Archive for the ‘MUC1 protein’ Category

Humoral, Cellular Activity of MUC1 Vaccine Shrinks Tumors In Vivo

Comments Off
Posted 15 Dec 2011 — by James Street
Category MUC1, MUC1 protein, Vaccine

GEN News Highlights : Dec 14, 2011

Candidate combines MUC1 glycopeptide with T-helper epitope and adjuvant.

Important to open and use when disaster does problems with viagra problems with viagra it because we make their debts.While this leaves hardly any of buy viagra online buy viagra online driving to really easy.Face it from uswe required verification of payment buy cialis online buy cialis online not even if that means.Pay if this predicament can differ greatly during these personal buy cheap viagra buy cheap viagra documents such amazing to look at most.Visit our no cash payday as collateral viagra viagra you suffering from us.

Scientists report on the design of an anticancer vaccine targeting MUC1, which triggers strong humoral and cellular immune responses in vivo, and leads to a significant reduction in tumor burden in animals carrying MUC1-expressing tumors. The vaccine, generated by a team at the Mayo Clinic Comprehensive Cancer Center and the University of Georgia, is constructed of three components, centered on an MUC1 glycopeptide antigen, which in combination, address the issues that have led to failure of previous attempts to generate MUC1 vaccine candidates that can generate both CTL and antibody-mediated responses.

Geert-Jan Boons, M.D., and colleagues, describe the development in PNAS, in a paper titled “Immune recognition of tumor-associated MUC1 is achieved by a fully synthetic aberrantly glycosylated MUC1 tripartite vaccine.”

Tumor-associated MUC1 is an abnormally glycosylated form of the glycoprotein that represents a strong potential target for anticancer therapies. The tumor-associated glycopeptide epitopes can bind MHC molecules and are susceptible to cytotoxic T lymphocyte (CTL) recognition, and the aberrantly glycosylated MUC1 protein on the tumor cell surface can be targeted by antibodies for an antibody-dependent cell-mediated cytotoxicity approach.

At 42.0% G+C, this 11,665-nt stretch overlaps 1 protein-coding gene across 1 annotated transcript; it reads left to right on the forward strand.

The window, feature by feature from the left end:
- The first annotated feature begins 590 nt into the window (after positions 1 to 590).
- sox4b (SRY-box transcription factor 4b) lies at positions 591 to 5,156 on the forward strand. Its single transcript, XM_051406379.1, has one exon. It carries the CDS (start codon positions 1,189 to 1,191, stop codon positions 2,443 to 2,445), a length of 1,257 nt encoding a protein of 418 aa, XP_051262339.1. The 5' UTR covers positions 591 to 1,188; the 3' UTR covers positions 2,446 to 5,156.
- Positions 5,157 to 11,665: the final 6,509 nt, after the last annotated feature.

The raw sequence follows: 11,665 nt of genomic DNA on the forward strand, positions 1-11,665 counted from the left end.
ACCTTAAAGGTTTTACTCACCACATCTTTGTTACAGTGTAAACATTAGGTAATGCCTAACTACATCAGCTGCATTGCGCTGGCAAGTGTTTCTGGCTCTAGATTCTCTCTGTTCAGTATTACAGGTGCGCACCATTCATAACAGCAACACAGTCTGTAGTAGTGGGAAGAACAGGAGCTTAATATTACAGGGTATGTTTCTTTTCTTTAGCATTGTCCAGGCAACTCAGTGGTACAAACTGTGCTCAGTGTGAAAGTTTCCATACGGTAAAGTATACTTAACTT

In reality, attempts to develop MUC1-targeting cancer vaccines based on carrier-conjugated unglycosylated MUC1 tandem repeat peptides or carrier-conjugated carbohydrate epitopes, have been largely unsuccessful. Problems here partly relate to the conformational differences between nonglycosylated vaccine sequences and tumor-expressed, aberrantly glycosylated MUC1. Moreover, densely glycosylated MUC1 glycopeptide can’t be processed by antigen-presenting cells (APCs), which ultimately means T-helper cells and CTLS aren’t activated.

More promising results in tumor models have been reported using an two-component vaccine approach based on an MHC I glycopeptide and a T-helper epitope. The drawback here, however, is that such vaccines don’t induce antibody responses.

The ultimate goal would be to develop an MUC1 vaccine candidate that can elicit both humoral and cellular responses. The Mayo Clinic and University of Georgia researchers have previously described their development of a multicomponent vaccine comprising a glycosylated MUC1-derived glycopeptides covalently linked to a T-helper epitope and Toll-like receptor (TLR) immunoadjuvant, which in wild-type mice elicited extremely high titres of IgG antibodies. In their latest work using a humanized mouse model of mammary cancer, the team reports that the vaccine elicits potent humoral and cellular immune responses, effectively reverses tolerance, and demonstrates potent anticancer effects.

The vaccine candidate comprises the thiobenzyl ester of Pam3CysSK4 as a TLR2 ligand adjuvant, together with the composite T-helper epitope and aberrantly glycosylated MUC1 peptide, CKLFAVWKITYKDTGTSAPDT(αGalNAc)RPAP, formulated into phospholipid-based small unilamellar vesicles. To test its effects in vivo, the tripart vaccine was administered to experimental mice, and the animals challenged with MUC1-expressing mammary tumor cells after 35 days. A week after the cancer challenge, the mice were given another vaccine boost. Control mice were administered with vaccine constructs comprising either the unglycosylated vaccine or subunits of the overall vaccine structure, i.e., just the glycopeptide or the adjuvant.

Examination of resulting tumors showed that immunization with the multicomponent vaccine led to significant reductions in tumor burden and weight when compared with treatment using either empty liposomes, or immunization with a control vaccine that didn’t contain the MUC1 glycopeptide epitope, or an unglycosylated multicomponent candidate.